POSTED IN For Growers ON 6/17/2015
Our hearty thanks to all the farms that participated in this year’s Saskatoon Crop Study! We learned a lot, and expect you will too. These results will not be published, but all participants who completed the survey, and provided their e-mail address, will receive a copy of the Summary Report, which is being e-mailed today. We would love to have you join us in our effort to spread the good word about saskatoons.
POSTED IN For Growers ON 5/19/2015
Double click on this graphic to see an enlarged version with all the details.
Come see fields of real saskatoon bushes, including various stages of development, and learn more about how to better grow saskatoon berries, whether you have just a few plants, or many acres of plants
POSTED IN For Consumers, For Growers ON 5/14/2015
Many farms are reporting that they are seeing buds developing. Though several growing regions experienced colder than normal winters this past year, the saskatoons are coming on strong! This cold-hearty fruit plant is so resilient!
Looks like we are headed for another great year! We will be watching as the plants mature, and look forward to eating those saskatoon berries, either fresh or processed.
Saskatoon White Chocolate Mousse
(from Sunrise Berry Farms, Lethbridge, AB)
- 21 cream filled chocolate sandwich cookies
- 2 tablespoons butter, melted
- 1 pouch Sunrise Berry Farms Saskatoon Berry Pie Filling
- 1 cup cold milk
- 1 pkg (32 g) instant white chocolate pudding mix
- 1 envelope unflavored gelatin
- 3 cups heavy whipping cream, divided
- 1/4 cup sugar
- 1/4 teaspoon almond extract
- In a food processor, process cookies until finely chopped.
- Add butter; cover and pulse until mixture begins to hold together. Press onto the bottom and up the sides of an ungreased 10″ pie plate. Bake at 350 degrees for 8 – 10 minutes. Cool on rack.
- For mousse, in a large bowl, whisk milk and pudding mix for 2 minutes; set aside.
- In a small saucepan, sprinkle gelatin over 1/2 cup cream; let stand for 1 minute. Heat over low heat, stirring until gelatin is completely dissolved. Remove from heat.
- In a large mixing bowl, beat remaining cream until it begins to thicken.
- Add sugar and extract; beat until soft peaks form. Gradually beat in gelatin mixture.
- Fold into pudding. Refrigerate until slightly firm, about 30 minutes.
- Spread Saskatoon Berry Pie Filling into crust; top with mousse. Refrigerate for 2 hours or until firm. Garnish with chocolate curls if desired.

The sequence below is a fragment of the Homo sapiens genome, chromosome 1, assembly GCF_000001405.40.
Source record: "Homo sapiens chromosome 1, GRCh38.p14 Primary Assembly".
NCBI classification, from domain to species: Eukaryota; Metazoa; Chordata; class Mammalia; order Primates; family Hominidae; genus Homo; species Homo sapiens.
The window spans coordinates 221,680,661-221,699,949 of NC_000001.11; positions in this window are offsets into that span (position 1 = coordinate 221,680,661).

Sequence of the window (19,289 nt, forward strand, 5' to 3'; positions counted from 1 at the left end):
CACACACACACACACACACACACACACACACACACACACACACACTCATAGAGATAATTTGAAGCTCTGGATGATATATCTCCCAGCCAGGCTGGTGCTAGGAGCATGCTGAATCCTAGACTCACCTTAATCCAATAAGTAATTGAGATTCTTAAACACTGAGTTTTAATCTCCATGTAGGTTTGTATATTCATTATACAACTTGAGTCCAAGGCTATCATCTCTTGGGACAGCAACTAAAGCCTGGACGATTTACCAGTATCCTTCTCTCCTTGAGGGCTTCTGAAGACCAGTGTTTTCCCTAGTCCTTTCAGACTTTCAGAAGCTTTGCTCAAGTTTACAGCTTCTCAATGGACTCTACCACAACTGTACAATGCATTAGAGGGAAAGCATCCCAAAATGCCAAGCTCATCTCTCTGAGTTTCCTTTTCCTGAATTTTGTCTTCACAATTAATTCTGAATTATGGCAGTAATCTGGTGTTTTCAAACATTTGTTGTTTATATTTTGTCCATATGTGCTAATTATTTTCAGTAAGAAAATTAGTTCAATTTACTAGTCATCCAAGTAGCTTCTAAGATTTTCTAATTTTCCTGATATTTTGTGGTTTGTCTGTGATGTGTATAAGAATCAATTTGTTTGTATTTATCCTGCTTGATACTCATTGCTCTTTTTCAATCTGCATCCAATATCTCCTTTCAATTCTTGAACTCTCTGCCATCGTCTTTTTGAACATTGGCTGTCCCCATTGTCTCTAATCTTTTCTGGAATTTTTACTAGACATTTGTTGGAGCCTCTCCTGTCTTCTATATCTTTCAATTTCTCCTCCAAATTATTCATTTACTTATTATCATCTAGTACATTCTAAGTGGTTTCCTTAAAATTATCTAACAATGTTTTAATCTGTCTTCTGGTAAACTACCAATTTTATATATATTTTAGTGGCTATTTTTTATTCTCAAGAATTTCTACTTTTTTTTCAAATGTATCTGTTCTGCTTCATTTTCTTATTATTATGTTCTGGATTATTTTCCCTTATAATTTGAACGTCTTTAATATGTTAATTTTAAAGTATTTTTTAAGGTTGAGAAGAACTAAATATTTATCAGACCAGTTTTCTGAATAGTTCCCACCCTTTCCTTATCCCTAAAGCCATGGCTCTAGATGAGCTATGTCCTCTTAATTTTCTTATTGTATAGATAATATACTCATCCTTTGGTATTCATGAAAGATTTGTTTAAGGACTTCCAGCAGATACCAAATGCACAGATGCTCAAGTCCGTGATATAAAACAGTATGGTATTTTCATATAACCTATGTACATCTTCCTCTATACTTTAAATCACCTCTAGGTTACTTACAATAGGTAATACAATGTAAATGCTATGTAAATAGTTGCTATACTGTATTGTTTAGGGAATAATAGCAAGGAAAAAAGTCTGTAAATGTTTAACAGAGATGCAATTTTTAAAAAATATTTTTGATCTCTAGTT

Yield: 8-10 servings.
POSTED IN For Growers, For Members ON 3/27/2015
The Michigan Agriculture Environmental Assurance Program is a voluntary, proactive environmental assurance program. Over 2,600 farms in Michigan have been verified as of this date, with many more currently in the process. Thank you to all the saskatoon growers that attended last night’s program. Clearly there are benefits to growers, consumers, the state, and the environment as this program develops. Thank you also to Laura and Jessica for your efforts. Your experience and drive are an asset for our region. The Saskatoon Berry Institute of North America will evaluate ways that we can continue to partner with MAEAP in pursuing our common goals. This program is only offered in Michigan. Each county has a MAEAP Technician that can help farms evaluate their readiness, and help with the verification process. If you live in other states, provinces or countries, you might check with local agricultural extension officer to see if there is a similar program where you live. While not quite the same as being there, you are welcome to take a look at the PowerPoint presentation for the evening: MAEAP overview Saskatoon For more information, you can also go to: www.maeap.org
POSTED IN For Consumers, For Growers, For Members ON 7/16/2014
While we await photo contest entries (See “Announcing The Great Saskatoon Search Contest!”), we can share some photos of what saskatoon berry displays look like in a couple of local grocery stores.
While the supply is low today in this store, Oleson’s staff report that they are expecting another shipment tomorrow morning.
Across town, the look is a bit different.
At Tom’s East Bay (Traverse City, MI) you will find the saskatoons on a stand next to the cherries and apricots.
Tom’s also provides some information about saskatoons, which was prepared by Cherry Capital Foods.
This is not a complete directory of stores carrying saskatoon berries. Rather, these are examples, reflecting photos that we have seen so far. As always, if you do not see saskatoons, ask store staff members.
If you find saskatoons elsewhere, and you have your smart phone or camera with you, snap a picture to post on this blog, and you may find yourself the satisfied winner of a jar of awesome saskatoon jam!
POSTED IN For Consumers, For Growers, For Members ON 7/14/2014
This morning’s NPR Morning Edition story “Saskawhat: A Novel Berry From Canada Takes Root On Michigan Farms” has been feeding a discussion about the the name(s) of the fruit of Amelanchier alnifolia, which this site often calls saskatoons, but describes in the “About Saskatoons” tab as having several common names, including Juneberries.